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Title:The study of Murine double minute-2 (Mdm2) in regulating neuronal activity-dependent protein translation
Author(s):Liu, Dai-Chi (Debby)
Director of Research:Tsai, Nien-Pei
Doctoral Committee Chair(s):Tsai, Nien-Pei
Doctoral Committee Member(s):Ceman, Stephanie; Chung, Hee Jung; Zhang, Kai
Department / Program:Neuroscience Program
Degree Granting Institution:University of Illinois at Urbana-Champaign
Subject(s):Fragile X Syndrome
Synaptic plasticity
Neuronal activity
Abstract:The plasticity of synaptic connection is crucial for establishing proper neural circuit excitability throughout development stages, and serves an essential role in maintaining excitatory/inhibitory (E/I) balance in the central nervous system. In this thesis, I discovered potential signaling pathways that contribute to neuronal excitability regulation upon various external stimuli. In Chapter II, I focused on determining the underlying molecular pathways that elevate neuronal excitability upon activating Group 1 metabotropic glutamate receptors (Gp1 mGluRs). While multiple mechanisms have been identified that contribute to elevating local synaptic translation efficiency, it remains largely unknown how Gp1 mGluR-mediated signaling regulates general protein translation. We identified a novel function of Murine double minute 2 (Mdm2), an ubiquitin E3 ligase, which is involved in the Gp1 mGluR-mediated translational control and activation leads to the elevation of neural activity. Using a fragile X syndrome (FXS) mouse model, we demonstrated this phenomenon is modulated by FMRP-dependent Mdm2 down-regulation. This study provides a possible direction for rescuing the dysregulated Gp1 mGluR signaling observed in fragile X syndrome patients. In Chapter III, my research focuses on understanding the novel functions of Mdm2 in regulating protein translation under cellular stress conditions. While studies have previously shown that seizures could induce endoplasmic reticulum (ER) stress, I determined how acute ER stress response modulates neuronal excitability and seizure severity. Mechanistically, we found that these beneficial effects are mediated by elevated protein translation, which is triggered by the activation of Mdm2-p53 signaling, during the early ER stress response. Our findings suggest that therapeutic attempts to reduce ER stress in epilepsies may result in worsening seizure activity and therefore caution against inhibition of ER stress as a neuroprotective strategy for epilepsies.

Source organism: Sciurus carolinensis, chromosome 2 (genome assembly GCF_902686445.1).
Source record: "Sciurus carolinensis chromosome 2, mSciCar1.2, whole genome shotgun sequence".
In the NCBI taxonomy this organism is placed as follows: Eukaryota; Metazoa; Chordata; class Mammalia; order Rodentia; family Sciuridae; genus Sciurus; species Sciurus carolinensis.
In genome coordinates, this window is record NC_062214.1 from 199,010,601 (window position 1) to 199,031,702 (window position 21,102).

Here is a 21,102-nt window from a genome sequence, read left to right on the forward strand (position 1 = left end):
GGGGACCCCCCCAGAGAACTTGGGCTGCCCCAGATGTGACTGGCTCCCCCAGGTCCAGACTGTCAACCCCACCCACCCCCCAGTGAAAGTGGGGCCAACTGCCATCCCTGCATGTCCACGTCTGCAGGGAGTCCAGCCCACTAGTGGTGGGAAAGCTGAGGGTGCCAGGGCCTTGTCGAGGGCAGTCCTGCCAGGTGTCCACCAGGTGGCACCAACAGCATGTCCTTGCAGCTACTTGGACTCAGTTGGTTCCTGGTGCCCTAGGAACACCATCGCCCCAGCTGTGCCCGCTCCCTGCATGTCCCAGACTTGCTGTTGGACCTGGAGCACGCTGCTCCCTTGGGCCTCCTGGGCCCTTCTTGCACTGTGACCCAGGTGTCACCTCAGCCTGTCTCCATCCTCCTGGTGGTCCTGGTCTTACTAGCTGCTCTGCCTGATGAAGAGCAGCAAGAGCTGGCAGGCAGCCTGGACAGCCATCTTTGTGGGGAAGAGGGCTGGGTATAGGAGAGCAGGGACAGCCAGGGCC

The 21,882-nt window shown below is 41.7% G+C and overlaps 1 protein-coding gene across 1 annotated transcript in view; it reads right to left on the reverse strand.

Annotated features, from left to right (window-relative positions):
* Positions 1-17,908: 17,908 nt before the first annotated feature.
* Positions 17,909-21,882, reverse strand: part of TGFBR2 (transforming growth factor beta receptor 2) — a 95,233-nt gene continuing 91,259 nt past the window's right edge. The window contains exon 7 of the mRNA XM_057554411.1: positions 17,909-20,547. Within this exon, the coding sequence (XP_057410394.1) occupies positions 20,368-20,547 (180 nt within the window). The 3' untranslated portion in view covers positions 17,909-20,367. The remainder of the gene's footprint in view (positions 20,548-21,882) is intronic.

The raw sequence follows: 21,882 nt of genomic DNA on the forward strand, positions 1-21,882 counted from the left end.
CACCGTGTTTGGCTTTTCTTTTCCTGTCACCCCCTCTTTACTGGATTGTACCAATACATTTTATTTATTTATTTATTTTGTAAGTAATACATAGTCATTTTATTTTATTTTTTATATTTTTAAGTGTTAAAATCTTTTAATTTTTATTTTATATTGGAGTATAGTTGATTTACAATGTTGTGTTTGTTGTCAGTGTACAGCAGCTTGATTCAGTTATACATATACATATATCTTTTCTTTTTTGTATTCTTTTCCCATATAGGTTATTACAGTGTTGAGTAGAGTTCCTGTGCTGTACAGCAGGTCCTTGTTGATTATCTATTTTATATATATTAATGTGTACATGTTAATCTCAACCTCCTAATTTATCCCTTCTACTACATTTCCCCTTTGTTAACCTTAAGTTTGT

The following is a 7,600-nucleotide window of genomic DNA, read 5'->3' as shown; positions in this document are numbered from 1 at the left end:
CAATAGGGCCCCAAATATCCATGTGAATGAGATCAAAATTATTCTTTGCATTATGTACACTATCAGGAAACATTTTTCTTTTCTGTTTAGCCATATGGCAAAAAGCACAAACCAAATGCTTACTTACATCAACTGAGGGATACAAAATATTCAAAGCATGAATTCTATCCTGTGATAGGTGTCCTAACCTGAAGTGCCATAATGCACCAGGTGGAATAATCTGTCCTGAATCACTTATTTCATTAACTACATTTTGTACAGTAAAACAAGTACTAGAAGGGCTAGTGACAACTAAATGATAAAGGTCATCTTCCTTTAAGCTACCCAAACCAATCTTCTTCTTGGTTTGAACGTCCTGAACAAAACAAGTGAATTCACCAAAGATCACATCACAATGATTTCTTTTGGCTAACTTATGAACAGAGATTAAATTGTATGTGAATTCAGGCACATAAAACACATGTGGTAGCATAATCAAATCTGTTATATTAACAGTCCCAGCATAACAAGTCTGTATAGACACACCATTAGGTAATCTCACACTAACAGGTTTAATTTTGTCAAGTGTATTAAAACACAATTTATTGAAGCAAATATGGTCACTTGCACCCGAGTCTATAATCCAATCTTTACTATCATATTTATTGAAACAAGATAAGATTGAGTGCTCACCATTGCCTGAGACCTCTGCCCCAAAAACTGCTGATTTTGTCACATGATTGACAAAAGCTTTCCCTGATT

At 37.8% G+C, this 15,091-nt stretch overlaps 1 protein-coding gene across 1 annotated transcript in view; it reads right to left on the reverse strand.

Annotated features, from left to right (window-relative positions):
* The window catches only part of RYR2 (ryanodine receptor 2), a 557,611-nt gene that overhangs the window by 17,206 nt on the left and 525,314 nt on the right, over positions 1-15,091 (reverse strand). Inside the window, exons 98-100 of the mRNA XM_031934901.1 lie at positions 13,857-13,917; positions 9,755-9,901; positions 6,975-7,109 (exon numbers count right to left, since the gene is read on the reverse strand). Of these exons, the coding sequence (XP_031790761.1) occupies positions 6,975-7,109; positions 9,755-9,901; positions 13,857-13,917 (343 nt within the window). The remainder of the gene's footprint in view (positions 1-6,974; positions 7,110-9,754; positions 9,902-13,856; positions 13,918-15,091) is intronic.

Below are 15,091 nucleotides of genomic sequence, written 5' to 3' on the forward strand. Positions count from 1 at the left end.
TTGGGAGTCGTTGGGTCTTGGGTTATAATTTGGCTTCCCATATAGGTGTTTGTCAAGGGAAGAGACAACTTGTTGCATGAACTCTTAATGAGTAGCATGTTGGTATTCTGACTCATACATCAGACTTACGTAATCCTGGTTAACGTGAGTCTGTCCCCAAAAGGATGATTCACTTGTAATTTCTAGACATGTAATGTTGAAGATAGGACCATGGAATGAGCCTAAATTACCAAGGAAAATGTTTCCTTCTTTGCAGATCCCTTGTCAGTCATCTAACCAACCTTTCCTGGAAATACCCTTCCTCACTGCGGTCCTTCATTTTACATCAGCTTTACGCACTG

Issue Date:2019-11-01
Rights Information:Copyright 2019 Dai-Chi (Debby) Liu
Date Available in IDEALS:2020-03-02
Date Deposited:2019-12

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